PORTLAND, Ore. — Crook County Middle School science teacher Michael Geisen was in the middle of a lesson when he got a message from the school's front office: The White House was on the line.
He was terribly sorry, Geisen responded, but could they call him later? He was with his seventh-graders, and they mattered more.
That attitude is one of the reasons Geisen is to be named the 2008 national teacher of the year today at a White House Rose Garden ceremony hosted by President Bush.
He teaches at Crook County Middle School in the central Oregon town of Prineville, where he's known for making science fun.
To keep students involved, he writes songs, develops games and helped start "The Night of the Electric Creation," in which they design projects to show off their energy knowledge.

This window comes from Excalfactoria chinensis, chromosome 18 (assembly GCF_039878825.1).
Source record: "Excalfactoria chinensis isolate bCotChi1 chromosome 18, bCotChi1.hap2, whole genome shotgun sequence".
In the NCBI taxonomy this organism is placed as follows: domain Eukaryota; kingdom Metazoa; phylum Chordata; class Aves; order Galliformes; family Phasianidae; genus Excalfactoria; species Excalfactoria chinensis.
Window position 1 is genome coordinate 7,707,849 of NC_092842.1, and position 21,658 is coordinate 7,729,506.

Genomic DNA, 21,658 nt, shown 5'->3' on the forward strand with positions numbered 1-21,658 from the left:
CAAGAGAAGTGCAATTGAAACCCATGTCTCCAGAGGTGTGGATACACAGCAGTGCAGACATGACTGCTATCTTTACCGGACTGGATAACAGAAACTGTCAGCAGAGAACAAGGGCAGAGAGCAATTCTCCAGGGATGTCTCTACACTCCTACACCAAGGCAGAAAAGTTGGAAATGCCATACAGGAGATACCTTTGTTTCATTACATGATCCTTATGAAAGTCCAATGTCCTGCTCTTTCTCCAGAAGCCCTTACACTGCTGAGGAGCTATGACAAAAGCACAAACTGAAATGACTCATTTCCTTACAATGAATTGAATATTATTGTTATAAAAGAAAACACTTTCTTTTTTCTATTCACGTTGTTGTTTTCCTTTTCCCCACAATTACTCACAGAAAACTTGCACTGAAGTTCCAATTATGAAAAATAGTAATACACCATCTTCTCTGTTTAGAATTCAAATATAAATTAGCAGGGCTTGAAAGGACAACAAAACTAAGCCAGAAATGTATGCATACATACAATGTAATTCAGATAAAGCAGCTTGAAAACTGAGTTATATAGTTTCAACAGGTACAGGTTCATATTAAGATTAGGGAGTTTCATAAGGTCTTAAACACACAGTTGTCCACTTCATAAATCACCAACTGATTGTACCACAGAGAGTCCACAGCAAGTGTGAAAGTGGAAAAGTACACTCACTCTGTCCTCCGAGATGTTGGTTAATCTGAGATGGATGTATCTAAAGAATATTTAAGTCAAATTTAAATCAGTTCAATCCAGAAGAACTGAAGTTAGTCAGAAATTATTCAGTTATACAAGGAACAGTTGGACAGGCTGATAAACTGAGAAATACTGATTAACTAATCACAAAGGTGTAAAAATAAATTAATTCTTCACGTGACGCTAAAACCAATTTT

"In a field that is thought of as very left-brain and analytical, I try to infuse as much creativity as possible," Geisen said.
Rocky Miner, the principal at Crook County Middle School, said that several summers ago, Geisen spent weeks fundraising, then persuaded students to help him build a rock-climbing wall at the school, complete with a mural of nearby Smith Rock.
He also worked with his fellow science teachers to turn a school courtyard into a garden that reflects Oregon's vegetation zones. And a presentation he put together on the deadly effects of microbes on children in the developing world inspired several of his students to raise money for Third World disease relief.
Geisen, 35, plans to continue teaching, but he'll spend most of the next year traveling around the country, speaking about teaching and learning.